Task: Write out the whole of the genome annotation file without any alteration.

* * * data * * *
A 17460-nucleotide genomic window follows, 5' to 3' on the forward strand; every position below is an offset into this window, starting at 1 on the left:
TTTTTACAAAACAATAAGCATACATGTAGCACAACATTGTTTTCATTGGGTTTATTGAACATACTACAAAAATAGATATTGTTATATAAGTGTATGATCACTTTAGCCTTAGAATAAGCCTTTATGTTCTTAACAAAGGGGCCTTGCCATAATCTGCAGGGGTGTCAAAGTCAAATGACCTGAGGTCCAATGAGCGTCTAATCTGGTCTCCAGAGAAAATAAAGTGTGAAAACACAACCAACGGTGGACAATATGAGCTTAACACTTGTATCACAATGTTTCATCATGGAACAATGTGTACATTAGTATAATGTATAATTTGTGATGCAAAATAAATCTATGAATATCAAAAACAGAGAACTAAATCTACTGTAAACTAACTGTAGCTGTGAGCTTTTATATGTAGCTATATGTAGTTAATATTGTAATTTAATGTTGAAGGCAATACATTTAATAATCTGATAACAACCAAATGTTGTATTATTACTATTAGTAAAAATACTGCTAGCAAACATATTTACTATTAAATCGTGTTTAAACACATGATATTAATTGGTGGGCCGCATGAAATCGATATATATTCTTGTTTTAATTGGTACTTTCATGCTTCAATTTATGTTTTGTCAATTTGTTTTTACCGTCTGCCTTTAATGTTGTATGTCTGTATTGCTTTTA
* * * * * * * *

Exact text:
A 17460-nucleotide genomic window follows, 5' to 3' on the forward strand; every position below is an offset into this window, starting at 1 on the left:
TTTTTACAAAACAATAAGCATACATGTAGCACAACATTGTTTTCATTGGGTTTATTGAACATACTACAAAAATAGATATTGTTATATAAGTGTATGATCACTTTAGCCTTAGAATAAGCCTTTATGTTCTTAACAAAGGGGCCTTGCCATAATCTGCAGGGGTGTCAAAGTCAAATGACCTGAGGTCCAATGAGCGTCTAATCTGGTCTCCAGAGAAAATAAAGTGTGAAAACACAACCAACGGTGGACAATATGAGCTTAACACTTGTATCACAATGTTTCATCATGGAACAATGTGTACATTAGTATAATGTATAATTTGTGATGCAAAATAAATCTATGAATATCAAAAACAGAGAACTAAATCTACTGTAAACTAACTGTAGCTGTGAGCTTTTATATGTAGCTATATGTAGTTAATATTGTAATTTAATGTTGAAGGCAATACATTTAATAATCTGATAACAACCAAATGTTGTATTATTACTATTAGTAAAAATACTGCTAGCAAACATATTTACTATTAAATCGTGTTTAAACACATGATATTAATTGGTGGGCCGCATGAAATCGATATATATTCTTGTTTTAATTGGTACTTTCATGCTTCAATTTATGTTTTGTCAATTTGTTTTTACCGTCTGCCTTTAATGTTGTATGTCTGTATTGCTTTTA